A History of the County of Northampton: Volume 2. Originally published by Victoria County History, London, 1906.
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20 THE FRANCISCANS OF NORTHAMPTON
The Franciscans or Grey Friars, otherwise known as the Friars Minor, established themselves at Northampton soon after their first arrival in England in 1224. (fn. 1) A small detachment made their way to this important central town from Oxford. (fn. 2) The first Franciscans who landed in England numbered four priests and five laymen; one of the priests was Richard of Kingsthorpe, an Englishman by birth and a distinguished preacher. (fn. 3) It seems natural to conclude that one of the causes of their speedy appearance at Northampton was the fact of its proximity to the birthplace of friar Richard. Northampton was grouped under the custody or wardenship of Oxford up to the time of the dissolution.
The Franciscans first established themselves in a house in the parish of St. Giles, which was outside the eastern walls of the town. Their first warden is said to have been Peter Hispanus. (fn. 4) In 1235 John de Reading, abbot of Oseney, resigned his charge, and putting on the Franciscan habit became a member of the Northampton house. (fn. 5)
The friars rapidly won the esteem of the townsmen, and afterwards moved to a good site to the north-east of the town, which was granted them by the burgesses. Leland thus describes it: (fn. 6) 'The Grayfreres House was the beste buildid and largest house of all the places of the freres, and stoode a little beyond the chief market place, almost by flatte north. The site and ground that it stoode on longid to the cite, whereupon the citizens were taken for the founders of it. There lay ii. of the Salysbiries buried in this house of Grey Freres. And as I remember it was told me that one of the Salisbyries doughters was mother to Sir Wylliam Par and his elder brother.' John Bungey, doctor of divinity of Oxford, and ninth provincial of the English Franciscans, was of this house and buried here. (fn. 7) Humphrey, duke of Buckingham, slain at the battle of Northampton in 1460, obtained a sepulchre within the church of the Grey Friars. (fn. 8)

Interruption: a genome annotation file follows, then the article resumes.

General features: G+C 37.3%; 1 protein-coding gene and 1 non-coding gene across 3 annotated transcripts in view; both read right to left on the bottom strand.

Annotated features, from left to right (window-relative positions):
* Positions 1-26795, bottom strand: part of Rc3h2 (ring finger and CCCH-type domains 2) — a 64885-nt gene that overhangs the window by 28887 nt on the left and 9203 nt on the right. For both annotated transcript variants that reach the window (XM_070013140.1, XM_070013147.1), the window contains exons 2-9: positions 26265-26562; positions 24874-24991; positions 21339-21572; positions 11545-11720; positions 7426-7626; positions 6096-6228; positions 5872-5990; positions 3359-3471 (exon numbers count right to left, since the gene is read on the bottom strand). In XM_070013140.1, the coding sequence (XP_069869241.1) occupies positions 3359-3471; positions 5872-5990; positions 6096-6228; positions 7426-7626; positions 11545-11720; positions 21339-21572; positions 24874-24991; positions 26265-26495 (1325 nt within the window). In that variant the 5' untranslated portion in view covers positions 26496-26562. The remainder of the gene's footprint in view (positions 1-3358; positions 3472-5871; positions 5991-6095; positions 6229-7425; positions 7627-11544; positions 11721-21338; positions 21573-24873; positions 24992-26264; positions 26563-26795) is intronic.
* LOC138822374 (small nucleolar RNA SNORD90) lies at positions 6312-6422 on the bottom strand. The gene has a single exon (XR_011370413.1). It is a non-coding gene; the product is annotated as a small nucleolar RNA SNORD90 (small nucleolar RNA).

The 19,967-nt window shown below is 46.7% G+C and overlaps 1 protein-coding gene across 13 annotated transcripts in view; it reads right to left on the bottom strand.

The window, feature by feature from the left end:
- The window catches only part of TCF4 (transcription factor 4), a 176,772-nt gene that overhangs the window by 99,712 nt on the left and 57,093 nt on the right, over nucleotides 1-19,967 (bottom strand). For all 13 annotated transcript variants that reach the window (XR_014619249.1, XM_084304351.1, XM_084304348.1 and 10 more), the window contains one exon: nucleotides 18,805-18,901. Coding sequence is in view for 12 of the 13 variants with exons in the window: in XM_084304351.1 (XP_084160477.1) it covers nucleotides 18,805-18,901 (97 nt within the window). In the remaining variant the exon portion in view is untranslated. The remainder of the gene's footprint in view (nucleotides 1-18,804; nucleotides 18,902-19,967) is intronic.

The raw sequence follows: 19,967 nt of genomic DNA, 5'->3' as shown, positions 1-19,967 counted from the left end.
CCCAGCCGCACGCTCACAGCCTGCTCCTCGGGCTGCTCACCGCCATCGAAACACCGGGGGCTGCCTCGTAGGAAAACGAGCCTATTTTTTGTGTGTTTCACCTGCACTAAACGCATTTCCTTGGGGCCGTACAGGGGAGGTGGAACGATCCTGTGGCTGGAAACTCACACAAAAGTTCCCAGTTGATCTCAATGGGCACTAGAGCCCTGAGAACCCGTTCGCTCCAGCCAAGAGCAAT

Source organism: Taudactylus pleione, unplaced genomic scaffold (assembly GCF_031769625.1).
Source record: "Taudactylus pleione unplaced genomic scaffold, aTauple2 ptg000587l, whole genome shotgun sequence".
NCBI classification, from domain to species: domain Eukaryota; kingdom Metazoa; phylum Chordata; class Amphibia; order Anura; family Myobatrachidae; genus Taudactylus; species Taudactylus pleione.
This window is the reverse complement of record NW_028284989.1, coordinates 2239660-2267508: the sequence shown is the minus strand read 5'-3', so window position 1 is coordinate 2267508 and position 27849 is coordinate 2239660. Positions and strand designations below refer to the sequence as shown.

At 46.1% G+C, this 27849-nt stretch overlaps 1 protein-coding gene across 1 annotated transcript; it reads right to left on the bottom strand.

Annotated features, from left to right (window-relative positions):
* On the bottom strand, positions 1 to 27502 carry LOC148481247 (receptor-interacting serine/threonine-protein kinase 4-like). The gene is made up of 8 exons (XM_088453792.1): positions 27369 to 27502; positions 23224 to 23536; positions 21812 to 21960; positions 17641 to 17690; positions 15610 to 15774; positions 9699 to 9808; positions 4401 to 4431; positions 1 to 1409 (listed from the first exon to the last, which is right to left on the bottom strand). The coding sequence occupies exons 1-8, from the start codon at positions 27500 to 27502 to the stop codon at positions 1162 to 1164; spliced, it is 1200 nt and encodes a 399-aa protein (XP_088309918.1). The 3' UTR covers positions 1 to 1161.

Edward I. bestowed a cart and horse on the friars, and in 1277 the sheriff and coroners of the town were enjoined by the crown to restore to the Friars Minor of Northampton the cart and two horses which had been taken into the king's hands as deodands by reason of the death of Richard de Lilleford, lately slain by the said cart, as they had been given by the king out of charity. (fn. 9) On 4 January of the following year the king granted to the friars four oaks fit for timber out of his forest of Silverstone, (fn. 10) which indicates that their new buildings were in progress. A licence was granted in August, 1291, for the friars to unite the course of a spring called Triwell, then running in three directions between the towns of Northampton and Kingsthorpe, and to lead it by a subterranean conduit to their house, provided that they indemnified the persons through whose property the conduit would be taken for the damage, which was estimated by a jury at one mark if the lands should be sown at the time. (fn. 11)
Bishop Dalderby in 1308 pronounced sentence of excommunication against those who had abducted certain persons from the church of the Friars Minors of Northampton. Probably these persons were fugitives who had sought sanctuary. (fn. 12) A bequest of 3s. 'to our Saviour's ymage in the Gray Friars' is recorded in the will of Simon G. . . . dated 1526. (fn. 13)
Reference has already been made to the dissolution of the Northampton friaries. The Franciscans 'surrendered' on 28 October, 1538; the deed was signed by John Wyndlowe, warden, and by ten of the brethren. Ambrose Clerke and Roger Wall were appointed attorneys to receive and deliver the premises to Dr. London for the king's use. (fn. 14) A memorandum of Dr. London, drawn up early in 1539, states that the Grey Friars' church was covered with lead. (fn. 15)
Peter Hispanus, (fn. 16) 1224-5
John Wyndlowe, (fn. 17) surrendered 1538.